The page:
Who wants to be bigger than the U.S.? Not China!

A man and a woman ride a motorized tricycle at an intersection in Beijing. Chinese manufacturing activity improved slightly in April as domestic demand showed 'mild improvement',  but it warned the world's second-largest economy was still showing signs of weakness.

A new World Bank report suggests China's economy could surpass America's this year (by one measure, at least). But far from taking a triumphant tone, China's government is rejecting the numbers. Chinese leaders are wary about how their country's rise to the top could increase pressure on them to make concessions on carbon emissions, trade policy, currency and international aid.

There's another reason for China's muted response to this news: trumpeting strong growth numbers likely wouldn't be well received by the hundreds of millions of Chinese still living in poverty.

"The Chinese government usually reacts in a very quiet way," says Yale University finance professor Zhiwu Chen. "They realize that China overall, it's still a developing and a poor country."

All this is not to say that Chinese officials aren't privately excited about economic growth. Just don't look for any champagne, or Moutai toasts on camera.

Mark Garrison: China tends to downplays news like this because of global politics, says Peterson Institute senior fellow Nicholas Lardy.

Nicholas Lardy: It certainly puts pressure on them to do more in the international arena.

When the numbers say you’re a bigger deal, other countries push you harder to give aid, change trade policy and stop screwing around with your currency. Dartmouth business school associate dean Matt Slaughter explains that rising in the ranks also brings attention to Chinese industrial pollution.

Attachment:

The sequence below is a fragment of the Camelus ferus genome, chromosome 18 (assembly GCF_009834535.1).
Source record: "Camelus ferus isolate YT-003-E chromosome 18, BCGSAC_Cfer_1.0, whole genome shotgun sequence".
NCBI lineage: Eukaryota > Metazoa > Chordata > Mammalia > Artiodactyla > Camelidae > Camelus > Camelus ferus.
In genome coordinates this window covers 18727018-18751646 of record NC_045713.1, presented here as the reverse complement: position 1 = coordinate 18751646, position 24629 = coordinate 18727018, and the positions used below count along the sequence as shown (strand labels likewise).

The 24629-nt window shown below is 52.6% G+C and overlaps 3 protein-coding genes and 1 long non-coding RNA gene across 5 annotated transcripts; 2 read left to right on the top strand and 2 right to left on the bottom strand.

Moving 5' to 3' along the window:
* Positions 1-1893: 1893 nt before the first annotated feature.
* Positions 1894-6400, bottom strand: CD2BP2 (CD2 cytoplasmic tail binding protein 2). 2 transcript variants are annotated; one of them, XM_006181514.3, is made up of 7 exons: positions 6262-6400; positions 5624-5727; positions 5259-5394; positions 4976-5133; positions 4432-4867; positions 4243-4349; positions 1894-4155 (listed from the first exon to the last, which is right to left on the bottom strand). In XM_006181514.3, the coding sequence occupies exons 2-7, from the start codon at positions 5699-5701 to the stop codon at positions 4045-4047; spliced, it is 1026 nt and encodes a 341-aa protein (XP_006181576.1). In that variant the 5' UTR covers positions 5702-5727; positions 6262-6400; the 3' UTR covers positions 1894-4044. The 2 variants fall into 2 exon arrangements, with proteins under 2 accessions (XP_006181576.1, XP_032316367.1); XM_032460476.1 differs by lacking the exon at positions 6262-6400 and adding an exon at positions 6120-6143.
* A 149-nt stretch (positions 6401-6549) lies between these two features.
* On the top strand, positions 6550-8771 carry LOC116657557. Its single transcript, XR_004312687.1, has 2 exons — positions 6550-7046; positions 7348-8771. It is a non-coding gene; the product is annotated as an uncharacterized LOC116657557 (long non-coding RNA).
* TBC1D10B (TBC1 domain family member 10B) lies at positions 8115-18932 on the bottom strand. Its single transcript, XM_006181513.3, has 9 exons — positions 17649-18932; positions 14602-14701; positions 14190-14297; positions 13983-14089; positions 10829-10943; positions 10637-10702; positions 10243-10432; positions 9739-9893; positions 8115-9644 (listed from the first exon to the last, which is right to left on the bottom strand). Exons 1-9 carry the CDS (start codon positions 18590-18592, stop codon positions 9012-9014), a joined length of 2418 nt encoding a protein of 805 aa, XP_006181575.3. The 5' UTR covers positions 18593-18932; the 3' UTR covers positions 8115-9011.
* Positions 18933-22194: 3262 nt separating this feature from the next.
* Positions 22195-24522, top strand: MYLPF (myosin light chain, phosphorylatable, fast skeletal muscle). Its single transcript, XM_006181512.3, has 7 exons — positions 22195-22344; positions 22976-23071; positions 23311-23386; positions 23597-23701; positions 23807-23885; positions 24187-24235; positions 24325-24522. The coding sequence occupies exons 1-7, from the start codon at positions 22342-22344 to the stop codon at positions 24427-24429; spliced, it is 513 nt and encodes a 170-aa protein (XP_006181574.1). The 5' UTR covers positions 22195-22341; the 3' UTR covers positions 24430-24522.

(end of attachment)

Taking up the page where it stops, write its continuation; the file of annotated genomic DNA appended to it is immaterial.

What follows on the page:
Matt Slaughter: The faster is China’s growth, the more the world legitimately looks to China for any meaningful carbon reduction.

China also worries about how economic news plays domestically, where hundreds of millions still live in poverty. Yale finance professor Zhiwu Chen says trumpeting growth numbers wouldn’t go over well at home.

Zhiwu Chen: The Chinese government usually reacts in a very quiet way, because they realize that China overall, it’s still a developing and poor country.

Remember, Lardy adds, China tops another important chart.

Lardy: All of the measures are in a sense a little bit artificial, because they’re a function to a considerable extent of the fact that China has 1.3 billion people.

Spread over its giant population, the swelling GDP isn’t much per person. Now all this doesn’t mean Chinese officials aren’t excited about economic growth, says Milken Institute managing director Perry Wong.

Perry Wong: To be ranked #1, they may celebrate in private.

But any champagne, or Moutai toasts won’t be done on camera. I'm Mark Garrison, for Marketplace.

About the author

Mark Garrison is a reporter and substitute host for Marketplace, based in New York.


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